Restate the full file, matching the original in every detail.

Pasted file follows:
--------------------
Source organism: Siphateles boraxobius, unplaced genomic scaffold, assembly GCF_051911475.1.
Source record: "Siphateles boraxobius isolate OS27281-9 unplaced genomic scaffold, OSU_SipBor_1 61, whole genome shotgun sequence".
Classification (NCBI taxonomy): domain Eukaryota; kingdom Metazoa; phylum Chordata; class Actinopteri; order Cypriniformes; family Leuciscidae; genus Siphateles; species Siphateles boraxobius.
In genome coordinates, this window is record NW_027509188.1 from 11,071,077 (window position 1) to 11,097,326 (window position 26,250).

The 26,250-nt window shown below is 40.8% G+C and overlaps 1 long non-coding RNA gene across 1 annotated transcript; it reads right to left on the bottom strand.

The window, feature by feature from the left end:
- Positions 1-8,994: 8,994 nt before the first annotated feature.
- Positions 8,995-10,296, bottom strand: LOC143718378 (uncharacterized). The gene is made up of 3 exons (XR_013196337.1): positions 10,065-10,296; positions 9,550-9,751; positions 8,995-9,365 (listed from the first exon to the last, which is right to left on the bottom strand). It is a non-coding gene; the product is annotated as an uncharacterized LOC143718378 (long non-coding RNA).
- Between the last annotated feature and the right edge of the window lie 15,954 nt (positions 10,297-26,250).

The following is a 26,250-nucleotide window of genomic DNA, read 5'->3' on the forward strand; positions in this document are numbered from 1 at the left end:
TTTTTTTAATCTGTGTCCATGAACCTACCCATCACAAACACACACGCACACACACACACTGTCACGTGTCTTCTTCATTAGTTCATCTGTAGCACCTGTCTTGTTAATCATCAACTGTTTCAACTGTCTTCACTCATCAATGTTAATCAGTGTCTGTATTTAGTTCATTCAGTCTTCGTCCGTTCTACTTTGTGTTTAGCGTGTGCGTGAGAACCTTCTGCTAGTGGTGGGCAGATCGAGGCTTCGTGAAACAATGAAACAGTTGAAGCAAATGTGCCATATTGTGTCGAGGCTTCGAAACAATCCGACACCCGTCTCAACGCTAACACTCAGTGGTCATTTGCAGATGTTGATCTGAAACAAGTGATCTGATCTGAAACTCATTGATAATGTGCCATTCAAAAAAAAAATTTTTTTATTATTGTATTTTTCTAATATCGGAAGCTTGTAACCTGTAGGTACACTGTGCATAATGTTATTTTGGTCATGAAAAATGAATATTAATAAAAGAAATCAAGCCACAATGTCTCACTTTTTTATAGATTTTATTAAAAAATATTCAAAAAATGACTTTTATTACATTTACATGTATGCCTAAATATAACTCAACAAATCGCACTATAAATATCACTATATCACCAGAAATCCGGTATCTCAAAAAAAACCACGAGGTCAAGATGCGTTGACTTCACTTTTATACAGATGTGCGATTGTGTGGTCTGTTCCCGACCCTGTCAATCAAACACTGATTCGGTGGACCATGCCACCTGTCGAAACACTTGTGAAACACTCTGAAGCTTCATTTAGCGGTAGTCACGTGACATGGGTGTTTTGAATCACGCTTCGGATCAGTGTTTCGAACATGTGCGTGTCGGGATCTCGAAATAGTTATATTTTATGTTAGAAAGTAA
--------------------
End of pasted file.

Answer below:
Source organism: Siphateles boraxobius, unplaced genomic scaffold, assembly GCF_051911475.1.
Source record: "Siphateles boraxobius isolate OS27281-9 unplaced genomic scaffold, OSU_SipBor_1 61, whole genome shotgun sequence".
Classification (NCBI taxonomy): domain Eukaryota; kingdom Metazoa; phylum Chordata; class Actinopteri; order Cypriniformes; family Leuciscidae; genus Siphateles; species Siphateles boraxobius.
In genome coordinates, this window is record NW_027509188.1 from 11,071,077 (window position 1) to 11,097,326 (window position 26,250).

The 26,250-nt window shown below is 40.8% G+C and overlaps 1 long non-coding RNA gene across 1 annotated transcript; it reads right to left on the bottom strand.

The window, feature by feature from the left end:
- Positions 1-8,994: 8,994 nt before the first annotated feature.
- Positions 8,995-10,296, bottom strand: LOC143718378 (uncharacterized). The gene is made up of 3 exons (XR_013196337.1): positions 10,065-10,296; positions 9,550-9,751; positions 8,995-9,365 (listed from the first exon to the last, which is right to left on the bottom strand). It is a non-coding gene; the product is annotated as an uncharacterized LOC143718378 (long non-coding RNA).
- Between the last annotated feature and the right edge of the window lie 15,954 nt (positions 10,297-26,250).

The following is a 26,250-nucleotide window of genomic DNA, read 5'->3' on the forward strand; positions in this document are numbered from 1 at the left end:
TTTTTTTAATCTGTGTCCATGAACCTACCCATCACAAACACACACGCACACACACACACTGTCACGTGTCTTCTTCATTAGTTCATCTGTAGCACCTGTCTTGTTAATCATCAACTGTTTCAACTGTCTTCACTCATCAATGTTAATCAGTGTCTGTATTTAGTTCATTCAGTCTTCGTCCGTTCTACTTTGTGTTTAGCGTGTGCGTGAGAACCTTCTGCTAGTGGTGGGCAGATCGAGGCTTCGTGAAACAATGAAACAGTTGAAGCAAATGTGCCATATTGTGTCGAGGCTTCGAAACAATCCGACACCCGTCTCAACGCTAACACTCAGTGGTCATTTGCAGATGTTGATCTGAAACAAGTGATCTGATCTGAAACTCATTGATAATGTGCCATTCAAAAAAAAAATTTTTTTATTATTGTATTTTTCTAATATCGGAAGCTTGTAACCTGTAGGTACACTGTGCATAATGTTATTTTGGTCATGAAAAATGAATATTAATAAAAGAAATCAAGCCACAATGTCTCACTTTTTTATAGATTTTATTAAAAAATATTCAAAAAATGACTTTTATTACATTTACATGTATGCCTAAATATAACTCAACAAATCGCACTATAAATATCACTATATCACCAGAAATCCGGTATCTCAAAAAAAACCACGAGGTCAAGATGCGTTGACTTCACTTTTATACAGATGTGCGATTGTGTGGTCTGTTCCCGACCCTGTCAATCAAACACTGATTCGGTGGACCATGCCACCTGTCGAAACACTTGTGAAACACTCTGAAGCTTCATTTAGCGGTAGTCACGTGACATGGGTGTTTTGAATCACGCTTCGGATCAGTGTTTCGAACATGTGCGTGTCGGGATCTCGAAATAGTTATATTTTATGTTAGAAAGTAA